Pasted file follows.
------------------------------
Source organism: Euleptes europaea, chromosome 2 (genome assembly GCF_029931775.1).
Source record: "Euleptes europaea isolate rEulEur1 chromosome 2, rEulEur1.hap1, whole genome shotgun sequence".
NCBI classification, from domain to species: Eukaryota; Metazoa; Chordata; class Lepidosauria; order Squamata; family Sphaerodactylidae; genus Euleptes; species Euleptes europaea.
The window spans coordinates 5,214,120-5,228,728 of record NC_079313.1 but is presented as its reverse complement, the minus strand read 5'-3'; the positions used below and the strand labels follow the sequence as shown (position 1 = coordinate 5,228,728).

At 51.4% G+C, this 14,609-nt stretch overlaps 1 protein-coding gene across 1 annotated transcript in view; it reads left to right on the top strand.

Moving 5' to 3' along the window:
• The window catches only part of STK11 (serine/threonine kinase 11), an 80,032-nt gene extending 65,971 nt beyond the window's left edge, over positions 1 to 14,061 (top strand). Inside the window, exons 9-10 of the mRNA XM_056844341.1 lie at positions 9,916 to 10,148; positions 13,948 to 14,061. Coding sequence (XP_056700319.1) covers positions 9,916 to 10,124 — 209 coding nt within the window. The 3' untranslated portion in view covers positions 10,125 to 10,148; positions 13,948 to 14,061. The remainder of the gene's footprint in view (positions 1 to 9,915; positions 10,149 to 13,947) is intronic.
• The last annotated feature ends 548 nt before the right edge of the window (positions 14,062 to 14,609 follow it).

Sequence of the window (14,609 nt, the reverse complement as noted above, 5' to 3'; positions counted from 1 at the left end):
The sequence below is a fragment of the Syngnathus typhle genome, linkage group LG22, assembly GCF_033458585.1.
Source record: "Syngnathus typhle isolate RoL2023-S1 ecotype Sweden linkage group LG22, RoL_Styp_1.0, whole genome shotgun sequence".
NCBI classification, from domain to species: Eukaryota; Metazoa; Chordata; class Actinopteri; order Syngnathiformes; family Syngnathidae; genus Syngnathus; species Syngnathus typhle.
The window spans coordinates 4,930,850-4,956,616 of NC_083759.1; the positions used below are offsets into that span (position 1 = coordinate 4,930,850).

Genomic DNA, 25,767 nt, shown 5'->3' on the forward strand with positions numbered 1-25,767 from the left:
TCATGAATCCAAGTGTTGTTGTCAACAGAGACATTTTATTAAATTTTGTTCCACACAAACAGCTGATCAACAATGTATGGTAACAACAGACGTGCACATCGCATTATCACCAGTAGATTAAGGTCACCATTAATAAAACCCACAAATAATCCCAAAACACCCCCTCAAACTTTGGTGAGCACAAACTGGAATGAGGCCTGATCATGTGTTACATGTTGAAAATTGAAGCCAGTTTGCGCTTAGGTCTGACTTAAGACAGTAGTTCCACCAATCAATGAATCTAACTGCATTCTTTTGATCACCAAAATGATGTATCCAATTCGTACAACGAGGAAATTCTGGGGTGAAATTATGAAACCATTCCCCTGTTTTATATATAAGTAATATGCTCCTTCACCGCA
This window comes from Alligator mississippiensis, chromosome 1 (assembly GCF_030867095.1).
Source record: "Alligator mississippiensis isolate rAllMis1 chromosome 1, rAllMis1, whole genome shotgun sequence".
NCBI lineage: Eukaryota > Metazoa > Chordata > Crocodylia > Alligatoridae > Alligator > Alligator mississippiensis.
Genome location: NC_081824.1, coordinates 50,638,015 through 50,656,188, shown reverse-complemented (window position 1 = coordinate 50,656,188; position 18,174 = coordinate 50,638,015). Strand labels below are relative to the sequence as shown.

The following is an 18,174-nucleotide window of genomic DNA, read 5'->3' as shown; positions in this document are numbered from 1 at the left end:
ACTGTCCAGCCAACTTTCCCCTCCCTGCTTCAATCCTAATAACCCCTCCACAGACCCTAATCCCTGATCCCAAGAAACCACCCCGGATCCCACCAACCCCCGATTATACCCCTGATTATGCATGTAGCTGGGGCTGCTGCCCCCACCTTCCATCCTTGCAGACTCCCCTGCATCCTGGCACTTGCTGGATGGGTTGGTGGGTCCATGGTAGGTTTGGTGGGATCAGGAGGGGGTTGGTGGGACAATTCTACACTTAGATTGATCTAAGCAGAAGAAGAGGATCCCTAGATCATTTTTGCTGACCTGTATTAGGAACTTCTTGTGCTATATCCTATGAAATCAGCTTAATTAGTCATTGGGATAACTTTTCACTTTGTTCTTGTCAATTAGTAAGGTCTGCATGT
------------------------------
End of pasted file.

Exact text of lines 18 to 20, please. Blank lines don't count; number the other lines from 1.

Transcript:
NCBI lineage: Eukaryota > Metazoa > Chordata > Crocodylia > Alligatoridae > Alligator > Alligator mississippiensis.
Genome location: NC_081824.1, coordinates 50,638,015 through 50,656,188, shown reverse-complemented (window position 1 = coordinate 50,656,188; position 18,174 = coordinate 50,638,015). Strand labels below are relative to the sequence as shown.

The following is an 18,174-nucleotide window of genomic DNA, read 5'->3' as shown; positions in this document are numbered from 1 at the left end: